Who is Care.com?:
Care.com, Inc. (NYSE:CRCM) operates an online marketplace for finding and managing family care in the United States and internationally. The company helps families to address their care needs, including child care, senior care, and special needs care, as well as other non-medical family care needs, such as pet care, tutoring, and housekeeping; and enables caregivers to find full-time and part-time employment opportunities. The company offers their services to families, caregivers, and employers, as well as care-related businesses, such as day care centers, nanny agencies, and home care agencies.
Tell me a little about the business of care in general:
The market for care in the US, we'll stick to the US market as the company being discussed in this article is in the VERY early stages of developing their penetration into the international markets, is huge. As written in CRCM's 10K, "According to IBIS research, in 2012, an aggregate of $243 billion was spent in the United States on care, including day care, in-home care providers, housekeepers, nursing care facilities, tutoring and pet care". Obviously, there are large portions of that market that will take time for CRCM to develop and may require concessions from the company to speed the strength and saturation of their opportunity in those markets, but the market in general is huge. The care market domestically also has several key factors working in its favor that will continue to contribute to growth: "significant percentage of dual-income and single-parent households with children, aging population with a high preference for in-home care, growth in employer sponsored care services, and consumers increasingly using the internet and mobile devices for important and highly personal decisions and transactions". The particular market that I referenced needing possible concessions is the in-home care for seniors or medically ill market, but we'll discuss that in detail later. The big problem up to this point, and it remains a challenge, has been how to bring the care market as a whole together under one large, profitable umbrella. Traditionally, an overwhelming percentage of day care, housekeeping, tutoring, and pet care providers have been "self-employed", and the same large percentage of the in-home care providers (senior and medical) and nursing home care providers have worked for an employer. Historically, these two highly separated markets have looked for employment, and those who employ the providers have also looked for applicants, in VERY separated ways. In a phrase, the care market currently resembles The Monster from Mary Shelley's Frankenstein, an inefficient, stumbling, pieced-together mess. That's where CRCM steps in.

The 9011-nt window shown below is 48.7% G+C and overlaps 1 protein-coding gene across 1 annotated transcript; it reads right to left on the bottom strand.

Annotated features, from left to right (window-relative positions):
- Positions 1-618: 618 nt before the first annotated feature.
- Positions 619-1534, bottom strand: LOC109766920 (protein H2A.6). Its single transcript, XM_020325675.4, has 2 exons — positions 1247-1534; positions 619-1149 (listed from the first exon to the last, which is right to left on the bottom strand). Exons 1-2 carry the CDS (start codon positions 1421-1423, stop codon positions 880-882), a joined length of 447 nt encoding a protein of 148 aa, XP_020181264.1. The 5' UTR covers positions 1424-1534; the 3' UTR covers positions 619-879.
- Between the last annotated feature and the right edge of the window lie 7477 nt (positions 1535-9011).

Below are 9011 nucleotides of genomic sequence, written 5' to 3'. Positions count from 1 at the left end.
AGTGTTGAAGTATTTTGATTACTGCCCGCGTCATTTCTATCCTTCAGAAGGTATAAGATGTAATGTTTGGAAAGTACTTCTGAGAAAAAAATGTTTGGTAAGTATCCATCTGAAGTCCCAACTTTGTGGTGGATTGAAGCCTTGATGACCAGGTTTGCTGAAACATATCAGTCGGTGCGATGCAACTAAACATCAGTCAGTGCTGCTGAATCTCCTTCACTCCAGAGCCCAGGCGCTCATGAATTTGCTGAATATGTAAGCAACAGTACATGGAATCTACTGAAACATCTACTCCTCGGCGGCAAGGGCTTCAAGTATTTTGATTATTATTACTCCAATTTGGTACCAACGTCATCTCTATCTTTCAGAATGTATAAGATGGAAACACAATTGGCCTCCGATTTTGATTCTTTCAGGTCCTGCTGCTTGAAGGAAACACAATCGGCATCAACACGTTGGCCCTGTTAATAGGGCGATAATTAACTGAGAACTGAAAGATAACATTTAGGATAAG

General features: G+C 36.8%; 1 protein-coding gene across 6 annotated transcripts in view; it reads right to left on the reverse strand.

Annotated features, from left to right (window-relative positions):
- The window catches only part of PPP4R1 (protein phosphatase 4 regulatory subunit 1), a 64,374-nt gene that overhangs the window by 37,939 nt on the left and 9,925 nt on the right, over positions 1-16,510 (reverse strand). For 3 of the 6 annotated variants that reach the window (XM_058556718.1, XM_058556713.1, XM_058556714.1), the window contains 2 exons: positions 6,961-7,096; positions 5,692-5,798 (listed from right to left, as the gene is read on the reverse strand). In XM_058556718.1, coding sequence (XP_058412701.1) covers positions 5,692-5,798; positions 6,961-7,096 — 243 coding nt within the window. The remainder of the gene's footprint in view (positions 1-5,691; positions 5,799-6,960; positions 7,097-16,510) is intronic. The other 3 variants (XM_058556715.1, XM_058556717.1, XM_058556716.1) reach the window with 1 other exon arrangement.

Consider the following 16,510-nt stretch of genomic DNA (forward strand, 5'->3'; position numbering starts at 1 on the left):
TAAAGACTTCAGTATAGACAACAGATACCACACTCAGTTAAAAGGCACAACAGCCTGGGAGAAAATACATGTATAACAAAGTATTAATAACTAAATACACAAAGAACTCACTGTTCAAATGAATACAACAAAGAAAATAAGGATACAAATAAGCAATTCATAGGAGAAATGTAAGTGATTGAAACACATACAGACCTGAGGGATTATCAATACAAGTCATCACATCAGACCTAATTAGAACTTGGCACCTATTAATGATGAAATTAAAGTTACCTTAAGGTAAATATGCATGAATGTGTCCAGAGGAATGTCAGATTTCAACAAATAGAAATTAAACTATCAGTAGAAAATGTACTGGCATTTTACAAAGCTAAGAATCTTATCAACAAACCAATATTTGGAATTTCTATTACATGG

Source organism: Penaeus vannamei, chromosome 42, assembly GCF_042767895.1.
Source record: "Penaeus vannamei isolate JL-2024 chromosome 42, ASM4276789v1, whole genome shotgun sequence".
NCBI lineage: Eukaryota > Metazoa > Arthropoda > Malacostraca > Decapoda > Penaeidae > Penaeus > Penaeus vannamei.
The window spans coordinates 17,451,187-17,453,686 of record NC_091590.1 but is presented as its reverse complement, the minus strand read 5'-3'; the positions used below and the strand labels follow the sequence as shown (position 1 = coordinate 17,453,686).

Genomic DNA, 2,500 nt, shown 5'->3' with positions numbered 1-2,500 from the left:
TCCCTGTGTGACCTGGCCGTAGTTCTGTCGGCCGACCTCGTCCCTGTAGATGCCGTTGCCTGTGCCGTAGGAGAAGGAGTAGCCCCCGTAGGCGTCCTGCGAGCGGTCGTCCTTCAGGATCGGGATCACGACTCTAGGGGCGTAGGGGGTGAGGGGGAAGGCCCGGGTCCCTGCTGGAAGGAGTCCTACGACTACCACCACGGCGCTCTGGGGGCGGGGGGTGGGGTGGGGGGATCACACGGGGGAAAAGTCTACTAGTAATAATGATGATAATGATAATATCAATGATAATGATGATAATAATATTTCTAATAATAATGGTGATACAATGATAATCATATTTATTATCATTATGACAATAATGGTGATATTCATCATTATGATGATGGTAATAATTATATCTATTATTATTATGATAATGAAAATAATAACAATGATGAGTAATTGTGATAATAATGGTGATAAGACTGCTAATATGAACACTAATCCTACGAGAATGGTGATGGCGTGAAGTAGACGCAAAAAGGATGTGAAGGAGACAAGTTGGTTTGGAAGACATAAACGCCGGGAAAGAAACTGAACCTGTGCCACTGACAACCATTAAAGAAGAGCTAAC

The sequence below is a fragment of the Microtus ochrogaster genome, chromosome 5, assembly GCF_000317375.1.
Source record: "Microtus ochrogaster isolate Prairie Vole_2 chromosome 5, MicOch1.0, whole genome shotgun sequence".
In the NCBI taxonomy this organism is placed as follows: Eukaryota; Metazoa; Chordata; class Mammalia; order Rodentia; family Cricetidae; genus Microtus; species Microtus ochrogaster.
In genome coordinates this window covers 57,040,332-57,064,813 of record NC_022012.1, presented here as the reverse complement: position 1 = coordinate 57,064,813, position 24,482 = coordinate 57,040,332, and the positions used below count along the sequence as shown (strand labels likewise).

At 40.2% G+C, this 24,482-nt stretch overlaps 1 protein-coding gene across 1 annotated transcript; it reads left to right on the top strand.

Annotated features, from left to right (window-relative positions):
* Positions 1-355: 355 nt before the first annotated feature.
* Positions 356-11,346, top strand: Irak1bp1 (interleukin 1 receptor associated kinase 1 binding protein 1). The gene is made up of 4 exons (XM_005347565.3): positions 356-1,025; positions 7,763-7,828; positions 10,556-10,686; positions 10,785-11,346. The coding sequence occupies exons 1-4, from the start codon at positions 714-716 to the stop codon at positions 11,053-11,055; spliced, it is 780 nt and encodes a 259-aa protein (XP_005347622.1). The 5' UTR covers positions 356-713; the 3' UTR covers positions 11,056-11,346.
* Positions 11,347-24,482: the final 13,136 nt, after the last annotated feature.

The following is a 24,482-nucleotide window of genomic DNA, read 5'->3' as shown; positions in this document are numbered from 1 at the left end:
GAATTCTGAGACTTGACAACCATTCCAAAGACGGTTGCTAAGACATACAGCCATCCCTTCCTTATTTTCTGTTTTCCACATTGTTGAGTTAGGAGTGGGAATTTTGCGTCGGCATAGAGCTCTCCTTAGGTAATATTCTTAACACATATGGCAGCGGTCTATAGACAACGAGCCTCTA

CRCM's plan to bring synergy to the market:
So now that you're up to speed on the need for CRCM's services, let's talk about the existing platforms currently used by the targeted markets. We'll start with the platforms primarily used by the "self-employed" caregivers or those looking to hire a single caregiver from the list above.
The most popular platforms used by day care, housekeeping, tutoring, and pet care providers are word-of-mouth, job boards (indeed.com, monster.com, glassdoor.com), Craigslist.com, newspaper ads, and placement agencies. Each of these are somewhat effective as standalone platforms, but each also has obvious shortfalls that force the job seeker and employer to use multiple platforms from the list. The process for all parties becomes inconvenient and inefficient. It's slow, frustrating, and a waste of man hours. The process, or lack of process, places the most stress on full-time, dual-income families that are looking to hire one employee (especially if it's a full-time employee). The search for qualified candidates that meet the requirements of the individuals' needs, the vetting of the candidate, the interview process, and finally the negotiating of terms and payment is exhausting. Especially if the employee turns out to not be the candidate the family thought they were getting, and the process has to be started again. These are typically families with more income than time, which would normally allow the families to let the process and decision be made by a third party. However, what CRCM's data has shown is that the families would like to be completely involved in the process, but they would like the process to have a set procedure that makes things easy from an execution standpoint. The data also shows that the families, unless coming from a financial or legal background, would like guidance or complete direction when it comes to the payment method and tax reporting of their employee. The same process and platforms also greatly limit the exposure than any single care giver applicant has to an audience. So you have an equation that currently puts the fewest amount of applicants in front of the fewest amount of employers and that requires an incredible amount of work and stress for both parties. The methods work, but barely.